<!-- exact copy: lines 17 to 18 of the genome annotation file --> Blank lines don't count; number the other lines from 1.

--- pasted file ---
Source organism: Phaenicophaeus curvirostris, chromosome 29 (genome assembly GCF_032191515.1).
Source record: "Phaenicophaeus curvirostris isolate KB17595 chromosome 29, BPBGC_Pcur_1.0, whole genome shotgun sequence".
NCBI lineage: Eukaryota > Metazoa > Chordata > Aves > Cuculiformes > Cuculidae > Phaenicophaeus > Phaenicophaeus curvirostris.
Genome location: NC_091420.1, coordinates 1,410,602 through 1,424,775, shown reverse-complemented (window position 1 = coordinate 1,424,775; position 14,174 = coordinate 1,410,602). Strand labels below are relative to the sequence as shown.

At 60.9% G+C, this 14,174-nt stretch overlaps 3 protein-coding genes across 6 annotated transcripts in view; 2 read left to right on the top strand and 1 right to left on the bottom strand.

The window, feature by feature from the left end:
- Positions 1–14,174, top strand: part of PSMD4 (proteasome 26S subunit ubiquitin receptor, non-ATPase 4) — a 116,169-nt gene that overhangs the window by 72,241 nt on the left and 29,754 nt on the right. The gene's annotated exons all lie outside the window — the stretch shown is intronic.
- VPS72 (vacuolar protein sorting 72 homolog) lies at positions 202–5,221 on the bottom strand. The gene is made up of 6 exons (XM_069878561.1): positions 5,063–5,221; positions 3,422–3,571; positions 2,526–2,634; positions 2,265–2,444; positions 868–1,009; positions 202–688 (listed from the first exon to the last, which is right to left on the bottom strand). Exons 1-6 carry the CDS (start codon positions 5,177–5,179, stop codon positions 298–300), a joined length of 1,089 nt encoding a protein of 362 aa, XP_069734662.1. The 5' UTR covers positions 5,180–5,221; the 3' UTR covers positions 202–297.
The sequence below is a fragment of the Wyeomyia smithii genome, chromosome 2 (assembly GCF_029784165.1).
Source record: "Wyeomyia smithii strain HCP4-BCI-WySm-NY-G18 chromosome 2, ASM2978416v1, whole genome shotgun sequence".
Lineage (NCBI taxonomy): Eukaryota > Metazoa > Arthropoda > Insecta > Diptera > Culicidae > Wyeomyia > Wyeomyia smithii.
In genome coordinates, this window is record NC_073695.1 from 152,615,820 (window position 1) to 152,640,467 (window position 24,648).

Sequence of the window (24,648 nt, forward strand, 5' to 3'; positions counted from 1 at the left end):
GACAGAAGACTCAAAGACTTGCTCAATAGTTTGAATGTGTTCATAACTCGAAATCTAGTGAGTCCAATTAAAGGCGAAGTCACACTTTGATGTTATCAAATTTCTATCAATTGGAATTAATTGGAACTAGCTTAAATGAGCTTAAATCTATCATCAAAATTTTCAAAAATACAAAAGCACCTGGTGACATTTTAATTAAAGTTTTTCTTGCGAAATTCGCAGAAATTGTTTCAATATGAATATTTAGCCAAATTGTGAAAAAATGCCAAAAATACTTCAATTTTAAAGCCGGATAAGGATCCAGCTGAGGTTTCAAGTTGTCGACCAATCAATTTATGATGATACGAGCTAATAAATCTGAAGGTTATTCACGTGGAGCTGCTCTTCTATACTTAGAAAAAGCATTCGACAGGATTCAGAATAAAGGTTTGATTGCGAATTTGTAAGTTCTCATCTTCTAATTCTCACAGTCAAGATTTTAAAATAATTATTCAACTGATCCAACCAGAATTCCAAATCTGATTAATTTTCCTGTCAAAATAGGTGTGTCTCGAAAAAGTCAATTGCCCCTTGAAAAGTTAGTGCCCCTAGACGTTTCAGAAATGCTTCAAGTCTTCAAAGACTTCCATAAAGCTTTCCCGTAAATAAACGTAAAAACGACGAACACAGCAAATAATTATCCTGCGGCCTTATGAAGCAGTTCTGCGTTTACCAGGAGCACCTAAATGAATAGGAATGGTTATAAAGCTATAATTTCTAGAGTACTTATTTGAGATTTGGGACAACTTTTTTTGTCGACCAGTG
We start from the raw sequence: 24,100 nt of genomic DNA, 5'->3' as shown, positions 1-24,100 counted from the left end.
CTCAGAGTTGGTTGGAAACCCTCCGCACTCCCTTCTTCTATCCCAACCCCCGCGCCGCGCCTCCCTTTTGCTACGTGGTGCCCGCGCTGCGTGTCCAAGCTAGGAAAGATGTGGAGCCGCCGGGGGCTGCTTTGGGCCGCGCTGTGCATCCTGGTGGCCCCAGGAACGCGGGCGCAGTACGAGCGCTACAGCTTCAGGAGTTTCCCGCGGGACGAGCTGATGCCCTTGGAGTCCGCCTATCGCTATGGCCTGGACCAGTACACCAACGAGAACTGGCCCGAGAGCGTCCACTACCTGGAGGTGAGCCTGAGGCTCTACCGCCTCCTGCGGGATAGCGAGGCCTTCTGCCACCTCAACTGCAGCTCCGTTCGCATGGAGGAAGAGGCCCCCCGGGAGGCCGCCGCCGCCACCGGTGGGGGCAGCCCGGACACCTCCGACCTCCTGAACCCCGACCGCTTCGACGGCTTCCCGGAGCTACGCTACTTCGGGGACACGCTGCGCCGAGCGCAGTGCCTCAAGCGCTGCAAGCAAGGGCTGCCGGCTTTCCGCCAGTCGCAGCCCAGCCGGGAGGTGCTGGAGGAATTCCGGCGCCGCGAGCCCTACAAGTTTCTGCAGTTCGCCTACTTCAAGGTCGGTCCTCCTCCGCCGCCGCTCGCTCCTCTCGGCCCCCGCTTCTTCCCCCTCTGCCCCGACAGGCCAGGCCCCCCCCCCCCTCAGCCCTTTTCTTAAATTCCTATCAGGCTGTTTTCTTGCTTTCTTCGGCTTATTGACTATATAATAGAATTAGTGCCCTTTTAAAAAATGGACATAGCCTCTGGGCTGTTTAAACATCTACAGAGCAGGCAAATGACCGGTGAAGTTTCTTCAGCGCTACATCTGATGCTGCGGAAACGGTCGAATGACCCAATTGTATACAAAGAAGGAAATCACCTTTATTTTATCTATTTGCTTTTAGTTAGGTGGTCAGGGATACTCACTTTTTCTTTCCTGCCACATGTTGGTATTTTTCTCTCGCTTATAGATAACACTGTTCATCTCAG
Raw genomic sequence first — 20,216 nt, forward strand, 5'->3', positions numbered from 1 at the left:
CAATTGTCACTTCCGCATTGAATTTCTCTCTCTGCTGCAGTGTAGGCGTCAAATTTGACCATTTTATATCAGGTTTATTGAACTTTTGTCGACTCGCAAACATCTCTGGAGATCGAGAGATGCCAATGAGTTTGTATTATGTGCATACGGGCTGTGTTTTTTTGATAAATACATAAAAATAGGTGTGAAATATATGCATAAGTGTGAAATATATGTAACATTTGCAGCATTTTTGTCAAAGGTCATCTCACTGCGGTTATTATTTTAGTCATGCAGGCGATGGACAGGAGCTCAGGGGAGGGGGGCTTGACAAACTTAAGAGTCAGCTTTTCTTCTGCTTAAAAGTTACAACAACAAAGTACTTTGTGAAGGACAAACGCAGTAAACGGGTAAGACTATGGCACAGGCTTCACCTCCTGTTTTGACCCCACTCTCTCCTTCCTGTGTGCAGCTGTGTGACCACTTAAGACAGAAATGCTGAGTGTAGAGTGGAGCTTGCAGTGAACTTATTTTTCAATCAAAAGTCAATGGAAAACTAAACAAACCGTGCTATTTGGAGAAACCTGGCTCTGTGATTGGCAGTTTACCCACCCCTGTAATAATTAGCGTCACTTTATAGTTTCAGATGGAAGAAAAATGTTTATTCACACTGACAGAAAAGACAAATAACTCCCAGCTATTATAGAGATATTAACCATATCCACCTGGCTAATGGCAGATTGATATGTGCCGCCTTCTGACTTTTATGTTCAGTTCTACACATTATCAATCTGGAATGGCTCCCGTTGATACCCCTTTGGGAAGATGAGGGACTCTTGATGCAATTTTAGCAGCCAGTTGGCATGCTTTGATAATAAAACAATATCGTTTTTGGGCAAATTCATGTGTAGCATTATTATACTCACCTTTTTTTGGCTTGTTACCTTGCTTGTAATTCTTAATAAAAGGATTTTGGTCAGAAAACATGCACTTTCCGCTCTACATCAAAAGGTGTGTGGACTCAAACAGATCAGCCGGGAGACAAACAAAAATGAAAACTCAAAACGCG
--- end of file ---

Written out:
Raw genomic sequence first — 20,216 nt, forward strand, 5'->3', positions numbered from 1 at the left:
CAATTGTCACTTCCGCATTGAATTTCTCTCTCTGCTGCAGTGTAGGCGTCAAATTTGACCATTTTATATCAGGTTTATTGAACTTTTGTCGACTCGCAAACATCTCTGGAGATCGAGAGATGCCAATGAGTTTGTATTATGTGCATACGGGCTGTGTTTTTTTGATAAATACATAAAAATAGGTGTGAAATATATGCATAAGTGTGAAATATATGTAACATTTGCAGCATTTTTGTCAAAGGTCATCTCACTGCGGTTATTATTTTAGTCATGCAGGCGATGGACAGGAGCTCAGGGGAGGGGGGCTTGACAAACTTAAGAGTCAGCTTTTCTTCTGCTTAAAAGTTACAACAACAAAGTACTTTGTGAAGGACAAACGCAGTAAACGGGTAAGACTATGGCACAGGCTTCACCTCCTGTTTTGACCCCACTCTCTCCTTCCTGTGTGCAGCTGTGTGACCACTTAAGACAGAAATGCTGAGTGTAGAGTGGAGCTTGCAGTGAACTTATTTTTCAATCAAAAGTCAATGGAAAACTAAACAAACCGTGCTATTTGGAGAAACCTGGCTCTGTGATTGGCAGTTTACCCACCCCTGTAATAATTAGCGTCACTTTATAGTTTCAGATGGAAGAAAAATGTTTATTCACACTGACAGAAAAGACAAATAACTCCCAGCTATTATAGAGATATTAACCATATCCACCTGGCTAATGGCAGATTGATATGTGCCGCCTTCTGACTTTTATGTTCAGTTCTACACATTATCAATCTGGAATGGCTCCCGTTGATACCCCTTTGGGAAGATGAGGGACTCTTGATGCAATTTTAGCAGCCAGTTGGCATGCTTTGATAATAAAACAATATCGTTTTTGGGCAAATTCATGTGTAGCATTATTATACTCACCTTTTTTTGGCTTGTTACCTTGCTTGTAATTCTTAATAAAAGGATTTTGGTCAGAAAACATGCACTTTCCGCTCTACATCAAAAGGTGTGTGGACTCAAACAGATCAGCCGGGAGACAAACAAAAATGAAAACTCAAAACGCG